Good thing Vermont’s GMO bill has a long shelf life. It’s been three years — and one and a half sessions — since legislation was introduced to require genetically modified organisms be labeled as such . The GMO bill passed the House last Friday by a vote of 99 to 42 — just days before the session ended. A third of Vermont’s legislators were cosponsors, signaling the bill’s broad public support.
The next step — a Senate vote — won’t happen until the legislature convenes next January. That’s not ideal for supporters of the bill, but it’s better than dead.
Some observers thought the bill was history as recently as two weeks ago. But it passed the House Judiciary Committee 7 to 4 on the morning of May 7. “I think this will make it to the floor Thursday or Friday,” predicted Rural Vermont director Andrea Stander, and she was right.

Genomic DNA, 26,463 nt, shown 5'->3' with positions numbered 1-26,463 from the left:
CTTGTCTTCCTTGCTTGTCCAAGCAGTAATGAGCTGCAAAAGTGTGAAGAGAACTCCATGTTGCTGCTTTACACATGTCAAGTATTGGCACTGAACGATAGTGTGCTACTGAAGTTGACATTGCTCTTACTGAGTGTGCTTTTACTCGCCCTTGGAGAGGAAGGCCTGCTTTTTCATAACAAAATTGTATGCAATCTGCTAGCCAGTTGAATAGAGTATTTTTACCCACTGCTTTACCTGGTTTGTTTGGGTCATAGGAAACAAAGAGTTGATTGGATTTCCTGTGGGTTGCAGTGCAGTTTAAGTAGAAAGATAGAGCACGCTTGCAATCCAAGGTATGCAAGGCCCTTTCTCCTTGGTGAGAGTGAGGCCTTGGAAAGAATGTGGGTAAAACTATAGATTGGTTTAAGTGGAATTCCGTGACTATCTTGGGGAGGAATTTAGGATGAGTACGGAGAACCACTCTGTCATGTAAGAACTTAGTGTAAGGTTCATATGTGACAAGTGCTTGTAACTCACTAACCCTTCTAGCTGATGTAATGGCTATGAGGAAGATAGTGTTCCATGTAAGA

The bill still has a tough row to hoe. Earlier this year, Assistant Attorney General Bridget Asay expressed concern that a GMO labeling law might leave Vermont vulnerable to costly lawsuits from the food and biotech industries.
The Vermont Grocers’ Association hasn’t taken a formal position on the bill, but president Jim Harrison says the organization is concerned that it could adversely impact state retailers. “We believe that such labeling should be on a national, uniform basis, not based on a state-by-state labeling system,” he says. “If other states adopt different standards, it gets very expensive and very complicated for both food producers and retailers.”